Deciding whether or not to request accommodations on the job and reveal your disability is a personal decision. You may wish to discuss your decision with a mentor outside your place of employment and explore what options you have for “self accommodating” first.
Should you choose to seek accommodations, be sure to have a plan in place and follow through on your request.
the Americans with Disabilities Act of 1990 and ADAA of 2008
The ADA or Americans with Disabilities Act of 1990, the Americans with Disabilities Amendment Act of 2008 and Section 504 the Rehabilitation Act of 1973 provide for reasonable accommodations for the employee to meet the requirements of their position.
The accommodation cannot cause an “undue burden” to the employer and must be “reasonable”. An undue burden may be an extraordinarily large expense. Employers may grant only accommodations necessary for the employee to perform their job. While a supervisor may consider employee preferences, such requests are rarely legally required under the ADA.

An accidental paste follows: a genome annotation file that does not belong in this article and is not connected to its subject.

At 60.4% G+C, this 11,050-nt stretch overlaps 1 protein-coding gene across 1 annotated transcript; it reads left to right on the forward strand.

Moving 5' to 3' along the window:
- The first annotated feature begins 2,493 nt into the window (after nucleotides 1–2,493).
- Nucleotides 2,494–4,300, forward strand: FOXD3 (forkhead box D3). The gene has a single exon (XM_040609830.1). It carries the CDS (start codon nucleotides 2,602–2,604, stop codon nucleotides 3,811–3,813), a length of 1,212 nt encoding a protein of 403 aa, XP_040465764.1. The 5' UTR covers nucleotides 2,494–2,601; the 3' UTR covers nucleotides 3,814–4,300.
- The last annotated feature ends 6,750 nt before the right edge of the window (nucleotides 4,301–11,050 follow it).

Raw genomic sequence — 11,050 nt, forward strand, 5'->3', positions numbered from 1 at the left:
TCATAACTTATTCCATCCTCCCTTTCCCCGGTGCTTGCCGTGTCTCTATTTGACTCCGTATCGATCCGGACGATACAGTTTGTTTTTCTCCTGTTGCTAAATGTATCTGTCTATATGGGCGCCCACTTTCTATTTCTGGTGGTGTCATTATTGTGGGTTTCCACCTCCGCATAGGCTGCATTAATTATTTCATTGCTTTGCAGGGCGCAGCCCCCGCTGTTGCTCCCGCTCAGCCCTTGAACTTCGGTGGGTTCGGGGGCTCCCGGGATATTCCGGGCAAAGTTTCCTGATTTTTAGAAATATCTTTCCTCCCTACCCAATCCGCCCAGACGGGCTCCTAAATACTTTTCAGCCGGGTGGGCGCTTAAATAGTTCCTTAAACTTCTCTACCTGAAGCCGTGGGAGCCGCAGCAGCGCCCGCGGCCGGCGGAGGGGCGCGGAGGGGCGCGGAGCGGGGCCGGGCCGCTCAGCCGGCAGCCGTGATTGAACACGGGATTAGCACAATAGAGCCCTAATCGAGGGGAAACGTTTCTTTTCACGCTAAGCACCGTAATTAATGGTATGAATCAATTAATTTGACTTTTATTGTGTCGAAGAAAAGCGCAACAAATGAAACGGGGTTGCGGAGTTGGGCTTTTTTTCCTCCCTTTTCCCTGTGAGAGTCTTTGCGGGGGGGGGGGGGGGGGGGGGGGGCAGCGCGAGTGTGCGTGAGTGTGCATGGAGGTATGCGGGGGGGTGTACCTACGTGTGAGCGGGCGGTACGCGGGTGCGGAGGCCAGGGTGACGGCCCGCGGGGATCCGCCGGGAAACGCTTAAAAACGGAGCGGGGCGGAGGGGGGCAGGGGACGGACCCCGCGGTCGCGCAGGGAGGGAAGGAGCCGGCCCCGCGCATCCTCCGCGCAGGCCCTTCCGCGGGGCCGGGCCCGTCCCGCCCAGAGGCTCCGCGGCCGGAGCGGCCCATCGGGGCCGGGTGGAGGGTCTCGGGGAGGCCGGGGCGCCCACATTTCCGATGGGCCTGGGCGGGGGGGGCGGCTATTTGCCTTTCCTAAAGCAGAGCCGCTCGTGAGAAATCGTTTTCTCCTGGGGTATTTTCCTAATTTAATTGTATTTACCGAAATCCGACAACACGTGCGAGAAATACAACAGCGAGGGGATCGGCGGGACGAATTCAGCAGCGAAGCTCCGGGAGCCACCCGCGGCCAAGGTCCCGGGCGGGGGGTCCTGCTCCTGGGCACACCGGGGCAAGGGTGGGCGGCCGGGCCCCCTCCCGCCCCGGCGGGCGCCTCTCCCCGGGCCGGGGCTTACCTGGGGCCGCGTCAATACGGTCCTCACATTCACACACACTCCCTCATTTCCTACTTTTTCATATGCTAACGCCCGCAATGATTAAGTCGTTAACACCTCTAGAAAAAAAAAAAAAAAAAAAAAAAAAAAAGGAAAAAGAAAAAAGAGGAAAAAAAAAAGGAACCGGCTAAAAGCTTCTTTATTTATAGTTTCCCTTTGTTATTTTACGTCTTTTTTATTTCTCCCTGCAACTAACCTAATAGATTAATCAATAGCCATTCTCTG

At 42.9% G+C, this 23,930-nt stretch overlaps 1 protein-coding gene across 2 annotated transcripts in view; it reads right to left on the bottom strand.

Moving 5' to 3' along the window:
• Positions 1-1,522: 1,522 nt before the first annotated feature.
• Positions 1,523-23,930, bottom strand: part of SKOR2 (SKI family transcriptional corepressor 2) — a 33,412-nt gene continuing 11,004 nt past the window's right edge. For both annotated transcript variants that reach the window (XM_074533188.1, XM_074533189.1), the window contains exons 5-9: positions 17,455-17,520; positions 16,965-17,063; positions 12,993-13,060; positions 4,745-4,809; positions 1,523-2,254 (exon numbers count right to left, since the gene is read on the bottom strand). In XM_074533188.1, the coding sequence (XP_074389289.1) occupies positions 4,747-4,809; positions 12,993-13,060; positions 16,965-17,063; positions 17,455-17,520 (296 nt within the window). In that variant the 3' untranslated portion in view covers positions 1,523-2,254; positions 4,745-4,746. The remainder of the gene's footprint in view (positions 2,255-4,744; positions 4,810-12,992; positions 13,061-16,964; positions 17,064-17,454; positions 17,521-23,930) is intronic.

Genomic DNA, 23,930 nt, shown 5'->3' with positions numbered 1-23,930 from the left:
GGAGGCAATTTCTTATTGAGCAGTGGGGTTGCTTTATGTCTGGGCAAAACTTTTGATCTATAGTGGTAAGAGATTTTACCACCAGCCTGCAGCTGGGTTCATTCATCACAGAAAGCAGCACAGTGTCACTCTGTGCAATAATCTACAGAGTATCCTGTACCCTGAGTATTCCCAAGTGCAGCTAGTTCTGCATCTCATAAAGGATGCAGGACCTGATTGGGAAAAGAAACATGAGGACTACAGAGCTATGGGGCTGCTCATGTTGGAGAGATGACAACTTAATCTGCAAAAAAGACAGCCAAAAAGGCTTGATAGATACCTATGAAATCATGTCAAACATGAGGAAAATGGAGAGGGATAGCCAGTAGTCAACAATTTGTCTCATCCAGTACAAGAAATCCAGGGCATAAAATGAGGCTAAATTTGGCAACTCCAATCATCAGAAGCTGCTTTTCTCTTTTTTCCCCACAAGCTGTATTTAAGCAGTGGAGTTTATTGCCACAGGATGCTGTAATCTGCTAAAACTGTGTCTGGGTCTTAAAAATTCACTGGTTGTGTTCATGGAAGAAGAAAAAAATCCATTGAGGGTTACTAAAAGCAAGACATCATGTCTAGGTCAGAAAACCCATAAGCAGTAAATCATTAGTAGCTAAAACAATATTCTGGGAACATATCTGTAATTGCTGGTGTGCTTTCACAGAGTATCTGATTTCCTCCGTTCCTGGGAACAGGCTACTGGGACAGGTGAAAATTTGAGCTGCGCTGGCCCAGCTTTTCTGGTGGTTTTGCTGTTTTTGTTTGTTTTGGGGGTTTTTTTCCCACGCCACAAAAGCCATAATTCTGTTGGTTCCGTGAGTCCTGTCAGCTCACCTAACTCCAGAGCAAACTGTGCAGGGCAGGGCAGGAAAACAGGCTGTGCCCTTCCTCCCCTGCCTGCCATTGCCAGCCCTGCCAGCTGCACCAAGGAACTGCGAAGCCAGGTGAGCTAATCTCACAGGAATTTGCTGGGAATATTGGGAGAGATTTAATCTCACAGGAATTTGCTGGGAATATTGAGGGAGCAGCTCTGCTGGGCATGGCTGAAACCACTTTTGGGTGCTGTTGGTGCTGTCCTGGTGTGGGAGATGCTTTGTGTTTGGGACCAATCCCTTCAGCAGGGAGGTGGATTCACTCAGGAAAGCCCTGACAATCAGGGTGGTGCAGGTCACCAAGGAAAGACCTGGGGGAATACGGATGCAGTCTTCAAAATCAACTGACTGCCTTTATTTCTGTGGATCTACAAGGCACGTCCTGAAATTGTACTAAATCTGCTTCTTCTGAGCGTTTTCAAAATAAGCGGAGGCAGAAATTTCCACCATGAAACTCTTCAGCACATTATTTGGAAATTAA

accommodations on the job
The Job Accommodation Network (JAN) is the leading source of free, expert, and confidential guidance on workplace accommodations and disability employment issues. Working toward practical solutions that benefit both employer and employee, JAN helps people with disabilities enhance their employability, and shows employers how to capitalize on the value and talent that people with disabilities add to the workplace.
The federal Office of Personnel Management offers more guidance and examples of what may constitute a “reasonable accommodation” as well as links to other sites to assist you and your employer in navigating accommodations on the job.